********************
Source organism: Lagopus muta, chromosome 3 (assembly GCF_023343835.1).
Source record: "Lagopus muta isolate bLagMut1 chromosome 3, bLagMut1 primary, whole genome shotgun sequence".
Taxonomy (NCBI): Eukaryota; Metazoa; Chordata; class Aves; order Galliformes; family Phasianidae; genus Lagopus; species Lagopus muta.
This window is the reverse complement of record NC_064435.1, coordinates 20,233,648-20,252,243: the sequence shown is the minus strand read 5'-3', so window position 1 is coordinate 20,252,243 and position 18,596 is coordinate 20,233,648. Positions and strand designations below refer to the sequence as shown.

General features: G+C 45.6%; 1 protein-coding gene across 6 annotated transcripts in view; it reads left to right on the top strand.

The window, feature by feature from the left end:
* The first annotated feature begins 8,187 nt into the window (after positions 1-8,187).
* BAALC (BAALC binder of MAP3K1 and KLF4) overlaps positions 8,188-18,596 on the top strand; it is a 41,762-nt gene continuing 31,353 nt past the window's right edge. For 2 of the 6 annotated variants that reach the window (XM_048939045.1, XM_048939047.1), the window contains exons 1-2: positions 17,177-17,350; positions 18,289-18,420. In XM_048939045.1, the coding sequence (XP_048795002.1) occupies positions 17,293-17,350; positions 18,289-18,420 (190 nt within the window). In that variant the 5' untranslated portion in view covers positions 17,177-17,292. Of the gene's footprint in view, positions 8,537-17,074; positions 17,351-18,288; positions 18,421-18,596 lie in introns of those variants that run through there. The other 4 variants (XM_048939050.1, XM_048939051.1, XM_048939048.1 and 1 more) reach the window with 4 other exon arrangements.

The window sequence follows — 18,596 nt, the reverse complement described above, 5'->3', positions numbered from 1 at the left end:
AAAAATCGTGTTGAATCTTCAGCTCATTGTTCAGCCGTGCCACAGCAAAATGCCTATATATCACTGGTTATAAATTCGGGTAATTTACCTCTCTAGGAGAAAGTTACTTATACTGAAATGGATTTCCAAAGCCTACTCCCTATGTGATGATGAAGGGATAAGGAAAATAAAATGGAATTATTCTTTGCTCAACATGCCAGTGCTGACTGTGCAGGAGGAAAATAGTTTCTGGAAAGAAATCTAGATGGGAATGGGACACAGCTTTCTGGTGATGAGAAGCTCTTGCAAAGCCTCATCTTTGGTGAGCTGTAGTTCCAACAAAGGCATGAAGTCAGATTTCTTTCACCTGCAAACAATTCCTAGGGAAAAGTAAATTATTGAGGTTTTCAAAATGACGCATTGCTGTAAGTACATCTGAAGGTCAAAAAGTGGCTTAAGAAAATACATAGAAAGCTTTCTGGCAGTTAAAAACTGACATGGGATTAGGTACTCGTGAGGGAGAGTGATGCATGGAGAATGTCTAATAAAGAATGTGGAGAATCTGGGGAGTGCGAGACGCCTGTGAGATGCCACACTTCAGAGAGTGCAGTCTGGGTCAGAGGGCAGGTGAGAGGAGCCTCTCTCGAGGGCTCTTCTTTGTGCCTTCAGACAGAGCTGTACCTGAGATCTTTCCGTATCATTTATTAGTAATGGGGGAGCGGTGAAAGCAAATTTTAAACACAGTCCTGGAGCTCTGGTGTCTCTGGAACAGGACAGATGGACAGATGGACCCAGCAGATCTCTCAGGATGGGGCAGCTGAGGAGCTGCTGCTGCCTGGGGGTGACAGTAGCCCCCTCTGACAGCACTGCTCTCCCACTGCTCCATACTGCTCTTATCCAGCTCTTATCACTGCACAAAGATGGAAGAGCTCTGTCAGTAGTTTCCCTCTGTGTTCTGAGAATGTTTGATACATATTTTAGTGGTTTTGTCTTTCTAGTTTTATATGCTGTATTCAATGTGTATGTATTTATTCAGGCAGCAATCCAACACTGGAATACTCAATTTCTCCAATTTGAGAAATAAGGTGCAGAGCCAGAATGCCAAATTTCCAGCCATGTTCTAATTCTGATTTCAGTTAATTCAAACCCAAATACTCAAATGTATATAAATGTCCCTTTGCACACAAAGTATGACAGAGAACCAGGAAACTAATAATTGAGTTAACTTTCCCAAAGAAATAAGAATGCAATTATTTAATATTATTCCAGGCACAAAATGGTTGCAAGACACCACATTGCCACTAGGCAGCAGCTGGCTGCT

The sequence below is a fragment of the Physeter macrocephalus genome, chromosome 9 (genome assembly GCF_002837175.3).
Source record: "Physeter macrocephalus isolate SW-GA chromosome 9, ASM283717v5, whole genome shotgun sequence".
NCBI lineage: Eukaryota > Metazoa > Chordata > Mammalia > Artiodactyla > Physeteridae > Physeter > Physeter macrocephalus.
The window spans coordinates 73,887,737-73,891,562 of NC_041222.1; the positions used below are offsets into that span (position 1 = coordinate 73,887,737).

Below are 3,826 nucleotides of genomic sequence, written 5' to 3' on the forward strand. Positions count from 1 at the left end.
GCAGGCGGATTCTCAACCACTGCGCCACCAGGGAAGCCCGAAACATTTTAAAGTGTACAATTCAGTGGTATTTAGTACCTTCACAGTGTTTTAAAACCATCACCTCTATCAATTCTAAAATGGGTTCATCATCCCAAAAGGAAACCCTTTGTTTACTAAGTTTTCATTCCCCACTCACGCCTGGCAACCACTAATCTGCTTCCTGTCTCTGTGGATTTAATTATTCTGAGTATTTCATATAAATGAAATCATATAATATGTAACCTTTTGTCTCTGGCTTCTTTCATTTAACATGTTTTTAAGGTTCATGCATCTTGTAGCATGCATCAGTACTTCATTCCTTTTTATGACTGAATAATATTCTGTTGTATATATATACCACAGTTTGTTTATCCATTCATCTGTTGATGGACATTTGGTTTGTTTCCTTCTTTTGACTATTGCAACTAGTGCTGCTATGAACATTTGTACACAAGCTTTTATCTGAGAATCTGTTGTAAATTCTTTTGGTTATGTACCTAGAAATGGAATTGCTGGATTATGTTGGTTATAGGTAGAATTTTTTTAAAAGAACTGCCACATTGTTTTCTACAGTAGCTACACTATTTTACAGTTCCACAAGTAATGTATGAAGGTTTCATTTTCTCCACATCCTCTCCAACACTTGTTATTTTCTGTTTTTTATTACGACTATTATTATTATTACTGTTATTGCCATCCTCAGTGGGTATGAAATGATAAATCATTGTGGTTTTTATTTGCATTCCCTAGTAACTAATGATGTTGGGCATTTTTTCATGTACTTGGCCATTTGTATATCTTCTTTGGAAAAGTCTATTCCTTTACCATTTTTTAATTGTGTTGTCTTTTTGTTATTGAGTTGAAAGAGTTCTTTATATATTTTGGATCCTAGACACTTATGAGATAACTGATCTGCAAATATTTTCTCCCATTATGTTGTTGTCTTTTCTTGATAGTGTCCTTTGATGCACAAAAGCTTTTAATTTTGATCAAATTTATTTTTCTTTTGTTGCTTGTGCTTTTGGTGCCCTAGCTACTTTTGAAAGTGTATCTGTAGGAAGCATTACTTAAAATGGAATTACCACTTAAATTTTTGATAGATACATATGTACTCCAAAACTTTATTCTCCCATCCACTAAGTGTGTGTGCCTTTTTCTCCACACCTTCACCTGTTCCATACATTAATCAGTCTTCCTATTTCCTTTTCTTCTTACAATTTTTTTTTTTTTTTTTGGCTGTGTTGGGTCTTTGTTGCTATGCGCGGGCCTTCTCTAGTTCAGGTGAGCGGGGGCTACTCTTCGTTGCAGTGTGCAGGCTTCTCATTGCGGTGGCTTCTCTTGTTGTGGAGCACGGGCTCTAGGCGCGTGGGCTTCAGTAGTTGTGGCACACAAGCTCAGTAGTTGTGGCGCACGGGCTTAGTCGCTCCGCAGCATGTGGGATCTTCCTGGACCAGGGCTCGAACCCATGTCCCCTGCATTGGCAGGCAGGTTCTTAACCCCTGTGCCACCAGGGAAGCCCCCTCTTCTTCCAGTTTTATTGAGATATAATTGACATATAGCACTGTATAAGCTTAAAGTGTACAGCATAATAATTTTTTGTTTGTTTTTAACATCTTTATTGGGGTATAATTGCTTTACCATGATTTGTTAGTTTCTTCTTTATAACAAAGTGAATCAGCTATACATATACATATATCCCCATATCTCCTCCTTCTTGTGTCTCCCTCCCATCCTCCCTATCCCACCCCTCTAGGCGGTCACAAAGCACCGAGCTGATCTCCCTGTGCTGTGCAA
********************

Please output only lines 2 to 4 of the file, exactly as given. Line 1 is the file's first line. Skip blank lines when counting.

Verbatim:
Source record: "Lagopus muta isolate bLagMut1 chromosome 3, bLagMut1 primary, whole genome shotgun sequence".
Taxonomy (NCBI): Eukaryota; Metazoa; Chordata; class Aves; order Galliformes; family Phasianidae; genus Lagopus; species Lagopus muta.
This window is the reverse complement of record NC_064435.1, coordinates 20,233,648-20,252,243: the sequence shown is the minus strand read 5'-3', so window position 1 is coordinate 20,252,243 and position 18,596 is coordinate 20,233,648. Positions and strand designations below refer to the sequence as shown.